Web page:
According to new research, having long COVID (lingering symptoms) after a COVID-19 infection more than doubles your risk of developing new symptoms.
Joanna Lee (lead study author) said that COVID-19 goes beyond a simple respiratory condition. She is also a member of the Global Remote Research Scholars Program.
The scholars’ program researchers reviewed 11 studies that involved a total of 5.8 million people in order to study cardiovascular complications resulting from COVID.
There was consistent evidence that those with COVID-19 for a long time were more likely to develop symptoms related to heart disease than those without it. The research team identified symptoms such as chest pain, fatigue, shortness of breath, palpitations, and chest pain.
These people were also more likely than others to have high cardiovascular risk or signs of heart disease in diagnostic and medical imaging tests.
Lee stated that doctors should be aware of the possibility of cardiac complications and conduct further investigations if patients complain of these symptoms even after having COVID-19.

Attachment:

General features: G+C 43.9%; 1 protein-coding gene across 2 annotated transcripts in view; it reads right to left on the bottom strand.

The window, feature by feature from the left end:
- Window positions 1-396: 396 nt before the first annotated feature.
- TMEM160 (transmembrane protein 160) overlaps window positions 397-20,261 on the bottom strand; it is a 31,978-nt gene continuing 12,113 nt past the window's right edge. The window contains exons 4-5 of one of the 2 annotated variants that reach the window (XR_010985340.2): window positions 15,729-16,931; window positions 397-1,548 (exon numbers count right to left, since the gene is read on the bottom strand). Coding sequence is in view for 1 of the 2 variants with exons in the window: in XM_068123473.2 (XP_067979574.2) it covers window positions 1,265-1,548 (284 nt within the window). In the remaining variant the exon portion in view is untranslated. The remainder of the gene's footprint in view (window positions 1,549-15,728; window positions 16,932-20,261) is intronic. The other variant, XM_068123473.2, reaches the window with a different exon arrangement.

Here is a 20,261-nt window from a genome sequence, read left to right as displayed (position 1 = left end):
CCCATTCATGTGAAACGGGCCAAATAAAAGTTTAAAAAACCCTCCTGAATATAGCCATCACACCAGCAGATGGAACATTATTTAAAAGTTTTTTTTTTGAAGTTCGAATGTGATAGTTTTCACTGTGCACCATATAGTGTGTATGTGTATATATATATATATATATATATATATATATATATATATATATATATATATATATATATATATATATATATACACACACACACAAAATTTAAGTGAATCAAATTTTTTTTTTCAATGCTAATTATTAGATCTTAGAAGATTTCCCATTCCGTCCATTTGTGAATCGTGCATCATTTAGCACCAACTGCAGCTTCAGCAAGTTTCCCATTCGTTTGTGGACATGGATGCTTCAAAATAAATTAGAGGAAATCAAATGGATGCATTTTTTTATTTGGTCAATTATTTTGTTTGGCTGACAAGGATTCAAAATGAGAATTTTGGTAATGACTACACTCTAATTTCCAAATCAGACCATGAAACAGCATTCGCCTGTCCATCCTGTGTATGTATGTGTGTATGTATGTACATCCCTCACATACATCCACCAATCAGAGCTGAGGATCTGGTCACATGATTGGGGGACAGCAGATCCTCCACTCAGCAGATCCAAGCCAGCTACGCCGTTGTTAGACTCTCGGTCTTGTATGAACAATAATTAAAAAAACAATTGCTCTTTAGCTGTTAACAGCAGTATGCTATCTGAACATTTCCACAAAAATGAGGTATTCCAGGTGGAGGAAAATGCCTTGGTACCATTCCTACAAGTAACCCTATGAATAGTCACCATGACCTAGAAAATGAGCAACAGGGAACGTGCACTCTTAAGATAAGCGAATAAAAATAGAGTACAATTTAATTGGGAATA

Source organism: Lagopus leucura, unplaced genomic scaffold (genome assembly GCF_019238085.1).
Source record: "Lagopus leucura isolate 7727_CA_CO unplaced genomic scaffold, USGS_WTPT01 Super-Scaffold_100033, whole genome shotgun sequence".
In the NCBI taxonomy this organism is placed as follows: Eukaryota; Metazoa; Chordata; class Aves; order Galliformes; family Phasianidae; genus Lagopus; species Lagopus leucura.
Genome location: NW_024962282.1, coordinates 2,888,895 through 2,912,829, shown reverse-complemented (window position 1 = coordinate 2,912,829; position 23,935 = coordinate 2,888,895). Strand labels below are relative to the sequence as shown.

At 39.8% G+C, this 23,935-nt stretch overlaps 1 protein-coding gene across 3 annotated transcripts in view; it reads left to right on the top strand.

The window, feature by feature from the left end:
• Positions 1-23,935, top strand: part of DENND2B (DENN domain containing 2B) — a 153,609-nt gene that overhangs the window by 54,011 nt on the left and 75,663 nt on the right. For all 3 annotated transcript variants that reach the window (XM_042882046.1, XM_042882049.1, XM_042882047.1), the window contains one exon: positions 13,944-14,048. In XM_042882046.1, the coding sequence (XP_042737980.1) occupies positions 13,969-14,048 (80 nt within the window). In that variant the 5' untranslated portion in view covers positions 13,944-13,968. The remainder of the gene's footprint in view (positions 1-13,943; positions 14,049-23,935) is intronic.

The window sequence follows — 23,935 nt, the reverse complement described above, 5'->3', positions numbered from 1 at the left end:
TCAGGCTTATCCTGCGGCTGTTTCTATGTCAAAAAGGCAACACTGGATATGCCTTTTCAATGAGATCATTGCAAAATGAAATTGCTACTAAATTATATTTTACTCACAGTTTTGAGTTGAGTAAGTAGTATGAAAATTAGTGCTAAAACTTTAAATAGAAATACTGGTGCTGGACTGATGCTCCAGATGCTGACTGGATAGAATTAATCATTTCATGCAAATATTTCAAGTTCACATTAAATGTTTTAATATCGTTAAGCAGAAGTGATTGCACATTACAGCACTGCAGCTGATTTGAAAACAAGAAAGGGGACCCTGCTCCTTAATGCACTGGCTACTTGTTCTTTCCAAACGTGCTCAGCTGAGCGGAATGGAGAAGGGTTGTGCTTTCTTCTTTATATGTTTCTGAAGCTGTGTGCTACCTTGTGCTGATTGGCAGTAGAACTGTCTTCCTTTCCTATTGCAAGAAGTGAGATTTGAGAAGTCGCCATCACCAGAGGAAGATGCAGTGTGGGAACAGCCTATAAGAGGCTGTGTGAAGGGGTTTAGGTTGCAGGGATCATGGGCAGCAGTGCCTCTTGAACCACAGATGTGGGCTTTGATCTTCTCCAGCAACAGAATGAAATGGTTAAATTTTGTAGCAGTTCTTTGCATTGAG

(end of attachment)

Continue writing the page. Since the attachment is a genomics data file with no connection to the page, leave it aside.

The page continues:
Lee stated, “For patients, If you had COVID-19, and you have continued to experience difficulty breathing or other new heart problems, then you should see a doctor to get it checked out.”
According to the U.S. Centers for Disease Control and Prevention, nearly one-fifth of Americans who have had COVID-19 developed lingering symptoms.
The researchers used the term long COVID to mean symptoms that persist for more than four weeks or occur at least two months after the initial COVID-19 infection. Patients with pre-existing heart disease were also included in the study, but their symptoms were not considered cardiovascular complications of long COVID if the COVID-19 infection occurred.
The investigators found 11 studies between 2020-2022 that included cardiovascular data on patients with COVID for long periods of time, plus one control group that did not have COVID-19.
Nearly 450,000 people participated in the study. Long COVID patients had a higher rate of heart complications than those in the control group.
Lee stated that coordination among cardiologists, emergency room staff, and primary care providers could aid in the early detection and mitigation of cardiac complications in long-term COVID patients.
The findings are scheduled for presentation on March 6 in New Orleans at a meeting of the American College of Cardiology and the World Heart Federation. Findings presented at medical meetings should be considered preliminary until published in a peer-reviewed journal.